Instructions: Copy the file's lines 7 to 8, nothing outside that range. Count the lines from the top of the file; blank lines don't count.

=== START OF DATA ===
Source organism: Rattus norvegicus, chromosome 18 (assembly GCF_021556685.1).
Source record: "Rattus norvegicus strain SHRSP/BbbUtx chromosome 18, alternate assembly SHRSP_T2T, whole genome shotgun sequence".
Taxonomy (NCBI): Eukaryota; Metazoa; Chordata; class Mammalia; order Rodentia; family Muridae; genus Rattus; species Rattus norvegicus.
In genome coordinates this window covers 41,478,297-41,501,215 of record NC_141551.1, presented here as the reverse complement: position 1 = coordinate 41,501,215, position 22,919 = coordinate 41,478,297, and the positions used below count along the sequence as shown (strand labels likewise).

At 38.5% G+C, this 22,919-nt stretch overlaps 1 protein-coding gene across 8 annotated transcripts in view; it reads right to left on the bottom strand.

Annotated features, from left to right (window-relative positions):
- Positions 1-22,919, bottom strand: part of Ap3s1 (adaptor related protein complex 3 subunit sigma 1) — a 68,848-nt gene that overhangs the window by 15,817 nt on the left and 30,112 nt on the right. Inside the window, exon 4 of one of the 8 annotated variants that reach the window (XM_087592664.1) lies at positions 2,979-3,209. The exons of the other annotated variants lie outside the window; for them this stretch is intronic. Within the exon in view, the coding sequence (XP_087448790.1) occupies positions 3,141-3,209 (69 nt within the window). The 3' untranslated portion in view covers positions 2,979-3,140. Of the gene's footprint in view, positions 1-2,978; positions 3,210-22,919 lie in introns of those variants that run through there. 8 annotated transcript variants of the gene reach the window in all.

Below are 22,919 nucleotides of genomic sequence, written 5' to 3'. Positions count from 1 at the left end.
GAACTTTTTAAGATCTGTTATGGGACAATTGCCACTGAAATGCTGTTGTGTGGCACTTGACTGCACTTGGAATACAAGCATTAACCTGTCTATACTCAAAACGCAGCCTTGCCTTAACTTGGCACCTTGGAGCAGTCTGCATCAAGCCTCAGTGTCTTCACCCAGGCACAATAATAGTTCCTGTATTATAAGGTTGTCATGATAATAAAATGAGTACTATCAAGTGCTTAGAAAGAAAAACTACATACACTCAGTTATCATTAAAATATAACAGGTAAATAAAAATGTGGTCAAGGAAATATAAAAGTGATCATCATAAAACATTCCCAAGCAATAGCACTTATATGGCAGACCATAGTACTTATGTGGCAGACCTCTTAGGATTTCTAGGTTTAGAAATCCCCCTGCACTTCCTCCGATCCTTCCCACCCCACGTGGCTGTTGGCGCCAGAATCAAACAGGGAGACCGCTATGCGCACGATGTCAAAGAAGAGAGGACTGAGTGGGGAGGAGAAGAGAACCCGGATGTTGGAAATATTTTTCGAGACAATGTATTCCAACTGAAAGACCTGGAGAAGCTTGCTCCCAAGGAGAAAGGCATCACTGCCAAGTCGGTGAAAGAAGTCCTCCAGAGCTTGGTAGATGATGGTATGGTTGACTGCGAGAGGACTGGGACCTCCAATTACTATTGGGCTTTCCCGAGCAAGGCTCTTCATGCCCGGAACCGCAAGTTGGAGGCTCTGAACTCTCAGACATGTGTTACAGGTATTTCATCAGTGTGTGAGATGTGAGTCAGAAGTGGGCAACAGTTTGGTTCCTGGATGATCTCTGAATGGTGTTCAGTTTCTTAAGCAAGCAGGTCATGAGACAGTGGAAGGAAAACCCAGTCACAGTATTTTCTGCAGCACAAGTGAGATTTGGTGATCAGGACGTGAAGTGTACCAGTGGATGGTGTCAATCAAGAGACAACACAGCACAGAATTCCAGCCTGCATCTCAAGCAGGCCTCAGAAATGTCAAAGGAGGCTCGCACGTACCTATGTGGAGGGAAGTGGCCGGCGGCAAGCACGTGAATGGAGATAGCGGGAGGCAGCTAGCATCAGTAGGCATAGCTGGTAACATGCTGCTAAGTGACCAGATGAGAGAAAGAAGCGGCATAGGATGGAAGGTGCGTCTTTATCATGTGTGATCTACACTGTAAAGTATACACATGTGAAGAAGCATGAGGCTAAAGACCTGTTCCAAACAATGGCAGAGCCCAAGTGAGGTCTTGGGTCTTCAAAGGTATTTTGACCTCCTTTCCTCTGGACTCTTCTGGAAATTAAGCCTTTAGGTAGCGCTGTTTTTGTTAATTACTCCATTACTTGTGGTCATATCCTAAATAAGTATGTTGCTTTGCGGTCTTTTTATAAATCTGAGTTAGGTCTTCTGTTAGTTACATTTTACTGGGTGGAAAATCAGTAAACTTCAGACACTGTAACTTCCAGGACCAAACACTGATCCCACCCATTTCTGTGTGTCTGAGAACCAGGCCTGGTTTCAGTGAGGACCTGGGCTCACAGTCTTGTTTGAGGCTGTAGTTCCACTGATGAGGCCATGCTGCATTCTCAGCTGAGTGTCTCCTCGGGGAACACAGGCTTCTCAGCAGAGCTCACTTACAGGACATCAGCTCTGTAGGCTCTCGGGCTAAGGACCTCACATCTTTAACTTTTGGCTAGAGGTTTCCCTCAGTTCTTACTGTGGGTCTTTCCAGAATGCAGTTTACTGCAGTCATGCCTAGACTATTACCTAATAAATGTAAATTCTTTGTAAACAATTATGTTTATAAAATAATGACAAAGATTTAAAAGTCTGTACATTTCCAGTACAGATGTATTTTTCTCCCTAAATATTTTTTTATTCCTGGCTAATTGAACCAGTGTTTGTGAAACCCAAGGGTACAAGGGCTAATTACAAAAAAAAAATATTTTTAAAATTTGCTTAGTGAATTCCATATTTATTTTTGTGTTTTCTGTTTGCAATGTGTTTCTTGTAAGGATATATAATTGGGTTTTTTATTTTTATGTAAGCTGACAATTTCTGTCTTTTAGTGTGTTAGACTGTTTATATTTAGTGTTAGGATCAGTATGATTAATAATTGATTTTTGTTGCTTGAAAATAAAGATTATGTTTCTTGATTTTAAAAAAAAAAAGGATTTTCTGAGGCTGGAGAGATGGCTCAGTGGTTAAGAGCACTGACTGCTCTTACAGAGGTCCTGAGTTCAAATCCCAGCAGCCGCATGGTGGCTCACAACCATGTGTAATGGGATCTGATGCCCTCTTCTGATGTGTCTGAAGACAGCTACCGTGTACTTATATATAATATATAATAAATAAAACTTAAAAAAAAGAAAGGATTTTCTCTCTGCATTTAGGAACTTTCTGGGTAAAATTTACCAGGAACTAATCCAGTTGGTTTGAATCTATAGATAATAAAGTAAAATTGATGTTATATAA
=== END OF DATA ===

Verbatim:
- Positions 1-22,919, bottom strand: part of Ap3s1 (adaptor related protein complex 3 subunit sigma 1) — a 68,848-nt gene that overhangs the window by 15,817 nt on the left and 30,112 nt on the right. Inside the window, exon 4 of one of the 8 annotated variants that reach the window (XM_087592664.1) lies at positions 2,979-3,209. The exons of the other annotated variants lie outside the window; for them this stretch is intronic. Within the exon in view, the coding sequence (XP_087448790.1) occupies positions 3,141-3,209 (69 nt within the window). The 3' untranslated portion in view covers positions 2,979-3,140. Of the gene's footprint in view, positions 1-2,978; positions 3,210-22,919 lie in introns of those variants that run through there. 8 annotated transcript variants of the gene reach the window in all.

Below are 22,919 nucleotides of genomic sequence, written 5' to 3'. Positions count from 1 at the left end.